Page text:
There comes a time in every person’s life when they feel trapped, want to drop everything, and just buy a new car.
Obviously, the only things that can ever make emotional problems better are money and material possessions. And alcohol.
Unfortunately, I don’t have enough money to buy a new car when I find myself stuck in a rut. And thus begins my quarter-life crisis.
In elementary school, I used to love when people would ask me what I wanted to be when I grew up, because I had so many answers. I was going to be a movie director, an astronaut and a novelist at the same time.
I loved to answer people because I had all the time in the world to make all of it happen. I was still as optimistic my freshman year of college, with so much time to figure out my life.
A world of indecisiveness is a world of happiness.
But, now comes the time when employers come steal you from campus, you end up homeless on College Avenue or you get married. Frequently, college graduation is an ultimatum to either get married, or have a real life of your own.
So, what makes up a quarter-life crisis, you ask? Start with having little to no concrete idea about what you want to do as a career. Sometimes, I just wish I were an accounting major, which would just tell me what to be.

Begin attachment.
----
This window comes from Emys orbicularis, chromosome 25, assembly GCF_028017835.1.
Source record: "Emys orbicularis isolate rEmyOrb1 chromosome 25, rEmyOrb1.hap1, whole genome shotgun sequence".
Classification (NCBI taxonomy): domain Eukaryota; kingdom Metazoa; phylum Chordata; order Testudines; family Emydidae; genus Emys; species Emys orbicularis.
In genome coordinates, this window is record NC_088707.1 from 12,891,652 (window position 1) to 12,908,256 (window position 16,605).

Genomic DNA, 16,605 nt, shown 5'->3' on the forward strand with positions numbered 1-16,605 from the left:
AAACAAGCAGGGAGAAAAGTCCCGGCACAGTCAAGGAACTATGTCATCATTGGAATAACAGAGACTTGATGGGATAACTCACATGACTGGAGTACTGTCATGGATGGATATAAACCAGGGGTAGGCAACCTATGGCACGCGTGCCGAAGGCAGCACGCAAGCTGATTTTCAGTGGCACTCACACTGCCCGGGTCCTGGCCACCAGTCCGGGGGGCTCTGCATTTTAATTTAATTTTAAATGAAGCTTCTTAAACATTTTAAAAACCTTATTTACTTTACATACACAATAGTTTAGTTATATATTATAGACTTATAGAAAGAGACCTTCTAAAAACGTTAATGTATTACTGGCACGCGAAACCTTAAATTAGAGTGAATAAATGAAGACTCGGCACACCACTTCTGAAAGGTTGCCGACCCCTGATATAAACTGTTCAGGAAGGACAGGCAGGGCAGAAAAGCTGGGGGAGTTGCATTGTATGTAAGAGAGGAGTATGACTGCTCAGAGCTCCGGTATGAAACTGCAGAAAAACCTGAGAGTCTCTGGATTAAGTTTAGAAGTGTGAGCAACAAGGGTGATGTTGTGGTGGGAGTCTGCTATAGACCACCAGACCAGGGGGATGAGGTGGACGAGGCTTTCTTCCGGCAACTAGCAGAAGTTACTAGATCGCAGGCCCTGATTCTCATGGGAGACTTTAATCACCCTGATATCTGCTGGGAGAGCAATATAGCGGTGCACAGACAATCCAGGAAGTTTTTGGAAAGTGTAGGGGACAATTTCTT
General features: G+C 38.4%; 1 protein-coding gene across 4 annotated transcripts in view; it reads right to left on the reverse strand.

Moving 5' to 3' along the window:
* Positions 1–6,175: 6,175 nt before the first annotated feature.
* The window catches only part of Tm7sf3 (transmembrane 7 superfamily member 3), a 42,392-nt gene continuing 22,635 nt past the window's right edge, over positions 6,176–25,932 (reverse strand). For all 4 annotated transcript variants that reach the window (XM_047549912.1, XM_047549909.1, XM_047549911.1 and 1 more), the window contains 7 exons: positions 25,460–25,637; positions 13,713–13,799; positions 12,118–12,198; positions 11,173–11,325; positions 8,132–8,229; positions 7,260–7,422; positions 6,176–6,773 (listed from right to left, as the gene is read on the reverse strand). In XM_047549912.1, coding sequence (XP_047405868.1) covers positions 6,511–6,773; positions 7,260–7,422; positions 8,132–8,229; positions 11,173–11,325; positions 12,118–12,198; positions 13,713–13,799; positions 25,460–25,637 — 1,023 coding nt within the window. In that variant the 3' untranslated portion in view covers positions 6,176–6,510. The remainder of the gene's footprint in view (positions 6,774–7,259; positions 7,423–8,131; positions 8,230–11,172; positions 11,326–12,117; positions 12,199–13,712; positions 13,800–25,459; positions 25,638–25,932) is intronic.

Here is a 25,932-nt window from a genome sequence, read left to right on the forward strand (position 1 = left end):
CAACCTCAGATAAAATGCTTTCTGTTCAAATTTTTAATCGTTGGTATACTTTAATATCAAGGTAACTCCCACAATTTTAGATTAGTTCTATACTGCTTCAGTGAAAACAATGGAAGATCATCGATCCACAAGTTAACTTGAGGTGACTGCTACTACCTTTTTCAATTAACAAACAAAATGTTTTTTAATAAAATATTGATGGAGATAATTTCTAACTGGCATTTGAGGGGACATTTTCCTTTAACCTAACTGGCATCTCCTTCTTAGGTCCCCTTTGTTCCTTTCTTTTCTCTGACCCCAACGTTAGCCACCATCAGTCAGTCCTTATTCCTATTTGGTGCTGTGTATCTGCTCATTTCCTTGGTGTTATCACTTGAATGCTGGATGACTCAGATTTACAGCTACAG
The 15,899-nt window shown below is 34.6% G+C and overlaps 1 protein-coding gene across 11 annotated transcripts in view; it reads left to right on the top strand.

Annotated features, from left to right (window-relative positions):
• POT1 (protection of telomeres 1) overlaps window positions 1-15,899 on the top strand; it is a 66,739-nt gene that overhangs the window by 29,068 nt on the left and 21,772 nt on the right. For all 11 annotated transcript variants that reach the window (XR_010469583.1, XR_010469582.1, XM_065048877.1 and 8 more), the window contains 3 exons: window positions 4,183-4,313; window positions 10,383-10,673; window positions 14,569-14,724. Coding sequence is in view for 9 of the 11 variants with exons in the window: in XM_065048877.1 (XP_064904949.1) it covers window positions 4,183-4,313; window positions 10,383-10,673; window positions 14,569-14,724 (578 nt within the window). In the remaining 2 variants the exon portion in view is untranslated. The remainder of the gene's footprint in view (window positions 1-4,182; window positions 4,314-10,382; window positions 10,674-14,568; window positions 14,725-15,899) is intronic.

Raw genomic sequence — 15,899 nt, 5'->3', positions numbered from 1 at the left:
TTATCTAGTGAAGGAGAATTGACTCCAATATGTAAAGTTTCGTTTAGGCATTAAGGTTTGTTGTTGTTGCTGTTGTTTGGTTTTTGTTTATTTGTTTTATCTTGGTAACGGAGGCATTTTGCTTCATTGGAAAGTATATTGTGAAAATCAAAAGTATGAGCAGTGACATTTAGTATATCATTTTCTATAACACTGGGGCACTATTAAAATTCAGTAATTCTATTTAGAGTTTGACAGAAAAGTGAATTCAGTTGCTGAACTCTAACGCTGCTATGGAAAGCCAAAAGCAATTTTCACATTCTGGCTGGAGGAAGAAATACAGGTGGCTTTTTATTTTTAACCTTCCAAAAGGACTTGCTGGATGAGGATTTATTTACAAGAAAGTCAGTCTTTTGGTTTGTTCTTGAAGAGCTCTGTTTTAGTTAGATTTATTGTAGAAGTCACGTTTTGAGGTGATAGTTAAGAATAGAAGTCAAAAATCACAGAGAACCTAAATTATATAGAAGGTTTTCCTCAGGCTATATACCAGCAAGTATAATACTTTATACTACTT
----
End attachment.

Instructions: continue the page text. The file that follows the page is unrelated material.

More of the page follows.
Then, get the most mind-wrenching movie you can find with a really good and/or indie soundtrack. Like “Closer.” Damien Rice can’t solve your problems, but he can try.
The final key to this equation is a bottle of Absolut, or Skyy or Bordeaux. Everyone keeps saying that it’s not alcoholism until after college, so I guess I should perpetuate the myth until I get kicked out on the street.
One of the worst things you could do in your state of crisis is get a tattoo. In five years, or let’s be real, in five months, you’re going to hate the “Live Laugh Love” that was plastered on your back one drunk afternoon at Sorry Mom Tattoo. Your mom won’t be sorry; you will be.
Also, keep in mind that student loan debt and new cars, boats and personalized Segways don’t exactly mix well together.
But, don’t let the middle-aged man out do you. He’s complaining about everything he already has; you’re allowed to freak out about what you don’t have yet.
Thinking about real life is when things get scary and start spiraling, while watching sad movies with a bottle of wine on a Sunday afternoon. All the potential we once had as children is gone, because we just don’t have enough time left to linger in uncertainty.